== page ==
Among the ways of teshuva (repentance) are: (1) The repenter cries out constantly before G-d with crying and supplication. (2) He gives charity according to his ability. (3) He distances himself greatly from the matter in which he sinned. (4) He changes his name, as if to say “I am another; I am not that same person who did those actions.” (5) He changes all of his actions for the better and towards the straight path. (6) He exiles himself from his place, as exile atones sin since it causes the person to be subdued, humble, and of lowly spirit.
After discussing the basic teshuva process earlier this chapter, the Rambam lists other activities beneficial to the process. Although not requirements of teshuva, such are electives — actions which help concretize the process and make it last.
The Rambam’s advice this week is based upon a similar statement in the Talmud (Rosh Hashanah 16b): “Said Rabbi Yitzchak: Four things tear up the [evil] decree of a person. They are charity, crying out, changing one’s name, and changing one’s acts. And some say also changing one’s place.”
There’s a significant common thread running through all six actions the Rambam mentions. They all bring about the same basic result — that the repenter is transformed into a different person. They thus bring teshuva to an entirely higher plane. Simple teshuva means I’ve stopped sinning, I regret, and I accept to be better for the future. I’m the same old me (for better or worse); I just desist from doing certain improper actions. Here, however, the repenter is doing something altogether more meaningful: he literally becomes a different person from the one who sinned.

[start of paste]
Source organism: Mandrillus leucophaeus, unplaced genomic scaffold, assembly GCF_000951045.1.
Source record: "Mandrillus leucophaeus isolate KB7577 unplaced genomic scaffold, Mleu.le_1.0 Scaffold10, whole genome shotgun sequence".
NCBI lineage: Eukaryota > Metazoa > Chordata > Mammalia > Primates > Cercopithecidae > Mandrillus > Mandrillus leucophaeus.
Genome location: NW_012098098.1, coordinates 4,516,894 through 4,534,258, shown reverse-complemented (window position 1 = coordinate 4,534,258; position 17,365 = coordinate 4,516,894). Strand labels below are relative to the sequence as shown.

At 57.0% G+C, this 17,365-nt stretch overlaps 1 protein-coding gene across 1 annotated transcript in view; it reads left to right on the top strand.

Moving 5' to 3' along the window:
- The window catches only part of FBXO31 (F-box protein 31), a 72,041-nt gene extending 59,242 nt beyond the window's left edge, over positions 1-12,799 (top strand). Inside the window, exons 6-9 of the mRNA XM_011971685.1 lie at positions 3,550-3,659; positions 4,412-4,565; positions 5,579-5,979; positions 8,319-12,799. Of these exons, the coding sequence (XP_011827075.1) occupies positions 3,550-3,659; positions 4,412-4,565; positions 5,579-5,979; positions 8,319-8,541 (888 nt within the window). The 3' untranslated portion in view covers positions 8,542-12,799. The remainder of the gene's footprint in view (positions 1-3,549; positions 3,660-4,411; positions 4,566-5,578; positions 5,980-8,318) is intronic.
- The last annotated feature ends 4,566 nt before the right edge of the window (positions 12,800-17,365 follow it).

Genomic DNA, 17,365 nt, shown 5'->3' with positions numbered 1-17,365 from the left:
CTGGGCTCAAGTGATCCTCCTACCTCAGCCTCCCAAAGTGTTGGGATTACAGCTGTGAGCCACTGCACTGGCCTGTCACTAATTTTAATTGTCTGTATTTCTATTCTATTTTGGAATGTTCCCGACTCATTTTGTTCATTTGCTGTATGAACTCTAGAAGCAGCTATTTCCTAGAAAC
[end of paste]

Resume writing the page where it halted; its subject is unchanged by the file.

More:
The best indication of this is the fourth practice the Rambam brings, that the sinner change his name. Here the sinner states outright that he is now someone else. As we see constantly throughout Scripture, a name is considered to define a person’s essence. Children were named according to the circumstances in which they were born (see for example the end of Genesis 29). Their name epitomizes who they are and their life’s mission. Abraham was the father of many nations (“AV HaMon goyim”) (Genesis 17:5), Sarah was princess (the exact translation of her name), Solomon was to be a man of peace (Shlomo = Shalom).